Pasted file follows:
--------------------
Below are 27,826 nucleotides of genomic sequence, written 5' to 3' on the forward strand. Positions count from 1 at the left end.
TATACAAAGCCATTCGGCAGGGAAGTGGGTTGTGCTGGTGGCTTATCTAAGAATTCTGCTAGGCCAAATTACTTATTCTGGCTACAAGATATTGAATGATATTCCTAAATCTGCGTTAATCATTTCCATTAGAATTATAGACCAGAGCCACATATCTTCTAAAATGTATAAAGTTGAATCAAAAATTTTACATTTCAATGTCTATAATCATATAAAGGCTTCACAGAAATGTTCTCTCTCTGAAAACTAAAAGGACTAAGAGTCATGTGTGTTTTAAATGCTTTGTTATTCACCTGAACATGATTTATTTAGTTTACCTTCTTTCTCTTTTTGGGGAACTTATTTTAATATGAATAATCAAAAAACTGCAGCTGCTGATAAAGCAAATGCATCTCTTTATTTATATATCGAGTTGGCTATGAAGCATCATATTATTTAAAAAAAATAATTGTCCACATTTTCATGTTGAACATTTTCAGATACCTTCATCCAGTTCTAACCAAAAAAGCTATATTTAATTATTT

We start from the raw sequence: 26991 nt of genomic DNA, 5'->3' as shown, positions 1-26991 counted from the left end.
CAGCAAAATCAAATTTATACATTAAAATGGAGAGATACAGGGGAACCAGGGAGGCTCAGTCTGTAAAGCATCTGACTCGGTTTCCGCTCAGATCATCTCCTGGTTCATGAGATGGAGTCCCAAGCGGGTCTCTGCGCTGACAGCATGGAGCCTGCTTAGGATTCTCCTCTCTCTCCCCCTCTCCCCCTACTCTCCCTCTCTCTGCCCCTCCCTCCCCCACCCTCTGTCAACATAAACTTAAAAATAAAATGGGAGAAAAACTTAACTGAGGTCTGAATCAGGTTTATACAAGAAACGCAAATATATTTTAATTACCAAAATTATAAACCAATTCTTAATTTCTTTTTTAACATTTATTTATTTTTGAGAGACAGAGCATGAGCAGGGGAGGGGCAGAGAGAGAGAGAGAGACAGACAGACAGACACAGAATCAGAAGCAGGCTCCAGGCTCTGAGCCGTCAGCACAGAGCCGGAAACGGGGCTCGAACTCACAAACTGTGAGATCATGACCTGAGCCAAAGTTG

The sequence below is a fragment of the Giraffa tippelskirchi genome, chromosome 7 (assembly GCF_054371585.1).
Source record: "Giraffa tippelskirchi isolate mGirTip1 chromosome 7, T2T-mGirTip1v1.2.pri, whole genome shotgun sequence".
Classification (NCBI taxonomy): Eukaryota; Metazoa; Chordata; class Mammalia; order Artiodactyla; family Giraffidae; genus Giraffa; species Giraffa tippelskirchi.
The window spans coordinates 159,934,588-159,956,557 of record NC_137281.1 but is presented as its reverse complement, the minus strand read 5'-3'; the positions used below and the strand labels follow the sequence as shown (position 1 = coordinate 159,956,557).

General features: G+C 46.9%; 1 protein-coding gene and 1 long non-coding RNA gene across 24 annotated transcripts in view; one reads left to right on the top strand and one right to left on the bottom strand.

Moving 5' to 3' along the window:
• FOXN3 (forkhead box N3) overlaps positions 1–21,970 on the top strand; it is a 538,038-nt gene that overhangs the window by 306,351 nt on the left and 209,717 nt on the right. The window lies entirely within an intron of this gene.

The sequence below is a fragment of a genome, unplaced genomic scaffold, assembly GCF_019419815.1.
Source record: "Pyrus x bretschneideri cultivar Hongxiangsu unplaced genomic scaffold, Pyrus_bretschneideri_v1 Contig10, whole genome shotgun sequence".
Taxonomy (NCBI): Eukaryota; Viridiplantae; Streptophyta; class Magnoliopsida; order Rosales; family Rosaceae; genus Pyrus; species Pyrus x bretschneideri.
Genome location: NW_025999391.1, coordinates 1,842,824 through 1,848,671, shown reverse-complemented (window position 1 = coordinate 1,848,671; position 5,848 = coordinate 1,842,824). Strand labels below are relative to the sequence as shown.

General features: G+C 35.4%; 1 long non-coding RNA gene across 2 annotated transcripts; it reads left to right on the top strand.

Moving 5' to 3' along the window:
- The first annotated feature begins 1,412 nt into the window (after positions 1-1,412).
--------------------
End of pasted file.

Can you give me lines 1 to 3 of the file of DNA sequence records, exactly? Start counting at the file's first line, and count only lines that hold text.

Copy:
Below are 27,826 nucleotides of genomic sequence, written 5' to 3' on the forward strand. Positions count from 1 at the left end.
TATACAAAGCCATTCGGCAGGGAAGTGGGTTGTGCTGGTGGCTTATCTAAGAATTCTGCTAGGCCAAATTACTTATTCTGGCTACAAGATATTGAATGATATTCCTAAATCTGCGTTAATCATTTCCATTAGAATTATAGACCAGAGCCACATATCTTCTAAAATGTATAAAGTTGAATCAAAAATTTTACATTTCAATGTCTATAATCATATAAAGGCTTCACAGAAATGTTCTCTCTCTGAAAACTAAAAGGACTAAGAGTCATGTGTGTTTTAAATGCTTTGTTATTCACCTGAACATGATTTATTTAGTTTACCTTCTTTCTCTTTTTGGGGAACTTATTTTAATATGAATAATCAAAAAACTGCAGCTGCTGATAAAGCAAATGCATCTCTTTATTTATATATCGAGTTGGCTATGAAGCATCATATTATTTAAAAAAAATAATTGTCCACATTTTCATGTTGAACATTTTCAGATACCTTCATCCAGTTCTAACCAAAAAAGCTATATTTAATTATTT

We start from the raw sequence: 26991 nt of genomic DNA, 5'->3' as shown, positions 1-26991 counted from the left end.